Chinese President Xi Jinping waves at an event to introduce new members of the Politburo Standing Committee at the Great Hall of the People in Beijing on Oct. 23, 2022. AP
Washington has identified Beijing as the most consequential challenge to the United States, and the annual report on China's military emphasized improvements to both its nuclear and conventional forces.
"The Department of Defense estimates that (China's) operational nuclear warheads stockpile has surpassed 400," the report said. "If China continues the pace of its nuclear expansion, it will likely field a stockpile of about 1,500 warheads" by 2035.
That figure would still however lag far behind the arsenals of the United States and Russia, which each include several thousand nuclear warheads.
China "probably intends to develop new nuclear warheads and delivery platforms that at least equal the effectiveness, reliability and/or survivability" of those under development by the United States and Russia, the report said.
Beijing is also working to modernize its ballistic missile arsenal, launching some 135 in testing during 2021 -- "more than the rest of the world combined," excluding those fired in conflicts.
China is "developing new intercontinental ballistic missiles (ICBMs) that will significantly improve its nuclear-capable missile forces," the report said.
And Beijing's air force -- the third-largest in the world with more than 2,800 aircraft -- is making strides.
It is "rapidly catching up to Western air forces and continues to modernize with the delivery of domestically built aircraft and a wide range of UAVs," according to the report.
"This trend is gradually eroding longstanding and significant US military technical advantages... in the air domain."
A senior US defense official, speaking before the report's release, said the Chinese air force is "trying to... progress rapidly on all fronts," including on the equipment it operates as well as its pilots and other personnel.
The report takes aim at the way in which China is employing its military in the Asia-Pacific region, saying it has "adopted more coercive and aggressive actions."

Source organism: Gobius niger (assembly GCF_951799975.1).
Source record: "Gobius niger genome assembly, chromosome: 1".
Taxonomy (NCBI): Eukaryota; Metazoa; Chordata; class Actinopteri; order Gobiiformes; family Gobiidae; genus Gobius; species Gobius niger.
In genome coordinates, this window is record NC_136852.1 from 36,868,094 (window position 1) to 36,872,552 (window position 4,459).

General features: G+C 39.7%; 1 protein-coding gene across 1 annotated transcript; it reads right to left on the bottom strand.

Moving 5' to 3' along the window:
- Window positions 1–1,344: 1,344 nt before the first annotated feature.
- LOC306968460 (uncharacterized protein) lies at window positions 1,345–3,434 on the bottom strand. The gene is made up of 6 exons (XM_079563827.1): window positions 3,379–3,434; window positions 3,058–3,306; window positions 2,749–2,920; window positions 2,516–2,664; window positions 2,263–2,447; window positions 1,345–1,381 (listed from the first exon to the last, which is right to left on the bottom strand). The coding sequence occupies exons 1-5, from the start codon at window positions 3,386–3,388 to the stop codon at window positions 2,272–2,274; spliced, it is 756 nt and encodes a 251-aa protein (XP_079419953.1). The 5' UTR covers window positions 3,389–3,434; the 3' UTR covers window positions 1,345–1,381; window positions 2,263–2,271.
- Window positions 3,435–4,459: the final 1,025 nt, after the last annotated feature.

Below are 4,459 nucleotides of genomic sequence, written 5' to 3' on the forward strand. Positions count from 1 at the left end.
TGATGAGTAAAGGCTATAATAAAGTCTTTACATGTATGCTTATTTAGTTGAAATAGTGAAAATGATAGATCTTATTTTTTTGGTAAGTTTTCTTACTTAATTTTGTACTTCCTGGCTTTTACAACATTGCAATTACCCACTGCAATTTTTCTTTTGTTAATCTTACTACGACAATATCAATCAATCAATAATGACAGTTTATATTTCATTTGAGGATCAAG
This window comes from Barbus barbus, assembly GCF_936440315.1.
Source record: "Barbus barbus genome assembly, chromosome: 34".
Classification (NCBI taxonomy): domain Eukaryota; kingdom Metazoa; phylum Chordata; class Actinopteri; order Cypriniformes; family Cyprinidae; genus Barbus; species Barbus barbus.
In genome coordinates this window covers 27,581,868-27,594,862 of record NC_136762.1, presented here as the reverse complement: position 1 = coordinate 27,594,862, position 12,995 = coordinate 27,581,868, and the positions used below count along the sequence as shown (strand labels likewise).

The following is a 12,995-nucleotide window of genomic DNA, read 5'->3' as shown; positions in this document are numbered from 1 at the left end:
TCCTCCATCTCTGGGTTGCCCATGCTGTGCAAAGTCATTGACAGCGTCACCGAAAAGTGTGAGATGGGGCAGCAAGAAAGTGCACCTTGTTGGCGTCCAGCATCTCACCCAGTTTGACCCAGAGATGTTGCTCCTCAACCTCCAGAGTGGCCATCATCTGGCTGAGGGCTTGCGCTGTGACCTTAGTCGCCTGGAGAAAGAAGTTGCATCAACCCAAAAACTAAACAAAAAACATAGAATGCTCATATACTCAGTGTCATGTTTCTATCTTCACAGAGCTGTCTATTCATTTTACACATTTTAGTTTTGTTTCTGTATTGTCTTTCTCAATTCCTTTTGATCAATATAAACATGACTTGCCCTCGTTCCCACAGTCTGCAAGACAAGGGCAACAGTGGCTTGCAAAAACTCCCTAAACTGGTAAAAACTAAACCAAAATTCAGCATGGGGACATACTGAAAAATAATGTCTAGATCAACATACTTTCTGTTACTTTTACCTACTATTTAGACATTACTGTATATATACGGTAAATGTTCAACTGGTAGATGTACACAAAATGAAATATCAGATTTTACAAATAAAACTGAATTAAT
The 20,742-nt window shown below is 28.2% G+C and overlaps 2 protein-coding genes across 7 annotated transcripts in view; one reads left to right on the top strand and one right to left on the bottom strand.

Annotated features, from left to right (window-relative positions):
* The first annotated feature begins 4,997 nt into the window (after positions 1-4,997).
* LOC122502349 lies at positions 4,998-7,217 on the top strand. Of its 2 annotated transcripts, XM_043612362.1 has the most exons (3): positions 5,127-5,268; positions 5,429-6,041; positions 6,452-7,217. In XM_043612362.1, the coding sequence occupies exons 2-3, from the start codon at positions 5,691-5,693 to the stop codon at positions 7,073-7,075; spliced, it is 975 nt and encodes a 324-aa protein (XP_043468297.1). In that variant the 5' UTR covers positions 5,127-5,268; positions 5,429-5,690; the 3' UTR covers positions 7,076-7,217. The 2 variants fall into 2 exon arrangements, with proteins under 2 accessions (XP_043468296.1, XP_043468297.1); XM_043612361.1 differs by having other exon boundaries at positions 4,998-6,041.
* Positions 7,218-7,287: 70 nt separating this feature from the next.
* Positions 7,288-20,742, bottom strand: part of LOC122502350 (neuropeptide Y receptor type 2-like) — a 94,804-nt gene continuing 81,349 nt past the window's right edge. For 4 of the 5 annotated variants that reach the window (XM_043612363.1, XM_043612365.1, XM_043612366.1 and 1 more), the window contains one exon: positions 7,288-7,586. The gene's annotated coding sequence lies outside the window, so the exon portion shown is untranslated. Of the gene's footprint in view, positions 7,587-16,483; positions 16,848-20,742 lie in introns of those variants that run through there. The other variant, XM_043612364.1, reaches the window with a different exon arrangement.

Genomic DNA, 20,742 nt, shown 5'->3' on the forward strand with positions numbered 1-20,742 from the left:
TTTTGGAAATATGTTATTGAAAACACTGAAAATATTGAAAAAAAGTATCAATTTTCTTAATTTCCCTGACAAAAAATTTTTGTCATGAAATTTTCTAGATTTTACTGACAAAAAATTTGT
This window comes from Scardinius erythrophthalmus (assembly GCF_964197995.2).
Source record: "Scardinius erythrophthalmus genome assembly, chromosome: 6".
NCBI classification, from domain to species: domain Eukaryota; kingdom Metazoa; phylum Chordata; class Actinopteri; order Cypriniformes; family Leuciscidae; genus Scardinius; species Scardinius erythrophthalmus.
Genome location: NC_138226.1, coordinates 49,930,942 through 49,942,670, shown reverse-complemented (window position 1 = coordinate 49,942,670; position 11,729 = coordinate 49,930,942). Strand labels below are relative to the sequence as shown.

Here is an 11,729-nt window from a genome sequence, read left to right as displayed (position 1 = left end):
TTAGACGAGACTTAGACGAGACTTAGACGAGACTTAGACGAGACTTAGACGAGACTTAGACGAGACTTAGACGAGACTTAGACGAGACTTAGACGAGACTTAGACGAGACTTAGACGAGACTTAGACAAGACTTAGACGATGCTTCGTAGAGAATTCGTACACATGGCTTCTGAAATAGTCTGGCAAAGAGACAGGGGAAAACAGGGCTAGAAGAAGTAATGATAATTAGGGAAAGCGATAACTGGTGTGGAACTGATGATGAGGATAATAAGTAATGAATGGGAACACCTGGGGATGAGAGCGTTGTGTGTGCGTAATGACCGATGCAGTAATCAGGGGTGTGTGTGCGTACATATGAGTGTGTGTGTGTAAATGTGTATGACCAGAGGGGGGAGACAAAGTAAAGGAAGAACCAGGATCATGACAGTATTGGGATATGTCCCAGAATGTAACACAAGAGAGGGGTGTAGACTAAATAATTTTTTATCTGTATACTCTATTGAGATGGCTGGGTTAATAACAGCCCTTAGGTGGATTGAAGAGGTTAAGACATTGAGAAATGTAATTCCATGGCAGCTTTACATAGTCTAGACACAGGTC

"Throughout 2021 and into 2022, (Chinese) vessels and aircraft have exhibited a sharp increase in unsafe and unprofessional behavior," risking "a major incident or accident," the report said -- an issue US Defense Secretary Lloyd Austin raised in a recent meeting with his Chinese counterpart Wei Fenghe.
China's military "increased provocative and destabilizing actions" during 2021 around Taiwan, the self-governing democratic island Beijing claims as its own.
Beijing lashes out at any diplomatic action that might lend Taiwan legitimacy, and responded to an August 2022 visit by US House Speaker Nancy Pelosi by holding its largest and most aggressive exercises around the island since the 1990s.
Both sides have since moved to lower the temperature, but the senior defense official said that while Chinese military activity around Taiwan has decreased, it is still higher than before.
Beijing is "establishing kind of a new normal in terms of the level of military activity around Taiwan following the speaker's visit," the official said.
"Even though we don't see an imminent invasion, obviously, that sort of an elevated level of... intimidating and coercive activity around Taiwan" is a source of concern.